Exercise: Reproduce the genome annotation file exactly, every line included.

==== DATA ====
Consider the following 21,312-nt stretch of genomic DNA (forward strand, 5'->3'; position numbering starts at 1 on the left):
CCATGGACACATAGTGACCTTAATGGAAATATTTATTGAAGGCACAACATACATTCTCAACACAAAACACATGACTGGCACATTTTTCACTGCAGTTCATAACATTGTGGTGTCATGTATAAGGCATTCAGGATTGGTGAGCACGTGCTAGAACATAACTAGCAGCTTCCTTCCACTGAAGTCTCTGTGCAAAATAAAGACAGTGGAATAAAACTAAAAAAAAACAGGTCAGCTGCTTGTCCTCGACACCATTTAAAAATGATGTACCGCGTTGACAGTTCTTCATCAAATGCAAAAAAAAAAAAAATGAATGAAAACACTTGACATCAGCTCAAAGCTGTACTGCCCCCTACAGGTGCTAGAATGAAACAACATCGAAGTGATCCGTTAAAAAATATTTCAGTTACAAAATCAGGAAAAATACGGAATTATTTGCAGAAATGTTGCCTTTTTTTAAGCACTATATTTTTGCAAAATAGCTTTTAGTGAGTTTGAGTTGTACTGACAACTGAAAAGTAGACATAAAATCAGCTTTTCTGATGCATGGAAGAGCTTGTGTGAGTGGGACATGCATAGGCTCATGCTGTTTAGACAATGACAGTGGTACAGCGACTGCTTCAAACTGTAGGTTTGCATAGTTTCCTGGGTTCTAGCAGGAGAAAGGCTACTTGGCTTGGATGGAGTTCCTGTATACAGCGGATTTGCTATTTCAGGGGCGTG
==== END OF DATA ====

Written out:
Consider the following 21,312-nt stretch of genomic DNA (forward strand, 5'->3'; position numbering starts at 1 on the left):
CCATGGACACATAGTGACCTTAATGGAAATATTTATTGAAGGCACAACATACATTCTCAACACAAAACACATGACTGGCACATTTTTCACTGCAGTTCATAACATTGTGGTGTCATGTATAAGGCATTCAGGATTGGTGAGCACGTGCTAGAACATAACTAGCAGCTTCCTTCCACTGAAGTCTCTGTGCAAAATAAAGACAGTGGAATAAAACTAAAAAAAAACAGGTCAGCTGCTTGTCCTCGACACCATTTAAAAATGATGTACCGCGTTGACAGTTCTTCATCAAATGCAAAAAAAAAAAAAATGAATGAAAACACTTGACATCAGCTCAAAGCTGTACTGCCCCCTACAGGTGCTAGAATGAAACAACATCGAAGTGATCCGTTAAAAAATATTTCAGTTACAAAATCAGGAAAAATACGGAATTATTTGCAGAAATGTTGCCTTTTTTTAAGCACTATATTTTTGCAAAATAGCTTTTAGTGAGTTTGAGTTGTACTGACAACTGAAAAGTAGACATAAAATCAGCTTTTCTGATGCATGGAAGAGCTTGTGTGAGTGGGACATGCATAGGCTCATGCTGTTTAGACAATGACAGTGGTACAGCGACTGCTTCAAACTGTAGGTTTGCATAGTTTCCTGGGTTCTAGCAGGAGAAAGGCTACTTGGCTTGGATGGAGTTCCTGTATACAGCGGATTTGCTATTTCAGGGGCGTG